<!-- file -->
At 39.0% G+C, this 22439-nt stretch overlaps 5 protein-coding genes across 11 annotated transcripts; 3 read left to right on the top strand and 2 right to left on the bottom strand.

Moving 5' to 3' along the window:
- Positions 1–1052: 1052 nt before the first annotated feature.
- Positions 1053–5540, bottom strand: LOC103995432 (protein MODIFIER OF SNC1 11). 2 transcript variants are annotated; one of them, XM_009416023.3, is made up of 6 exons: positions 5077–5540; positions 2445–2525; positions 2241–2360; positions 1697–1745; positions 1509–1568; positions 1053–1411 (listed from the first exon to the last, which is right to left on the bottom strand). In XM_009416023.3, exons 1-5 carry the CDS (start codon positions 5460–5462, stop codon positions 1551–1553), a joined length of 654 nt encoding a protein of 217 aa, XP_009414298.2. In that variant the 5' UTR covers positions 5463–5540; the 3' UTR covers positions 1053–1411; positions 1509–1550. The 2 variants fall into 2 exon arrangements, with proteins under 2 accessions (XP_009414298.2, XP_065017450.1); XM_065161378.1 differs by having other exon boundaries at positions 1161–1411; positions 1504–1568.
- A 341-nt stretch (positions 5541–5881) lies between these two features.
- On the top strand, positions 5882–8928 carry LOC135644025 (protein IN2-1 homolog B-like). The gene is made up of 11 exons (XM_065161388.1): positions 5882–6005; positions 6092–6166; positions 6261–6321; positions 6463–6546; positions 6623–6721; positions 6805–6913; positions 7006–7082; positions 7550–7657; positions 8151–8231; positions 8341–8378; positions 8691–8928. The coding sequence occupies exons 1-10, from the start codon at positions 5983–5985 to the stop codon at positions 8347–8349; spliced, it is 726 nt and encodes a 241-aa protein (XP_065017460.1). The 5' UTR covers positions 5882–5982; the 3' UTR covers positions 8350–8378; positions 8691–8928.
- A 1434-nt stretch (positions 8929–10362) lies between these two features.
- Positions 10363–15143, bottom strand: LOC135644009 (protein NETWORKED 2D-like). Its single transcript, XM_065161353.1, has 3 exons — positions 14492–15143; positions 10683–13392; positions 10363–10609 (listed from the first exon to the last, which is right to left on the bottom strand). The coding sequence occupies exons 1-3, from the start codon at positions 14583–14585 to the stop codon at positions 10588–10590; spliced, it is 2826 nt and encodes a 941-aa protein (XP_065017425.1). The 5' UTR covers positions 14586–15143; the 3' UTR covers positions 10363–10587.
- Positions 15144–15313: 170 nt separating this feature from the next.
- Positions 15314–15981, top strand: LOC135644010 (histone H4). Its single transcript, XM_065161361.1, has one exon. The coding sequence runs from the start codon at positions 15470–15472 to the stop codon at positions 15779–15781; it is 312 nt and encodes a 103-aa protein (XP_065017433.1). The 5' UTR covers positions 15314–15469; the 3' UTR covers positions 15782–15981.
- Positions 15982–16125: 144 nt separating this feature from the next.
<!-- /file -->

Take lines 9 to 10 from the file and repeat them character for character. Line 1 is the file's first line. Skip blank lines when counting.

- Positions 15144–15313: 170 nt separating this feature from the next.
- Positions 15314–15981, top strand: LOC135644010 (histone H4). Its single transcript, XM_065161361.1, has one exon. The coding sequence runs from the start codon at positions 15470–15472 to the stop codon at positions 15779–15781; it is 312 nt and encodes a 103-aa protein (XP_065017433.1). The 5' UTR covers positions 15314–15469; the 3' UTR covers positions 15782–15981.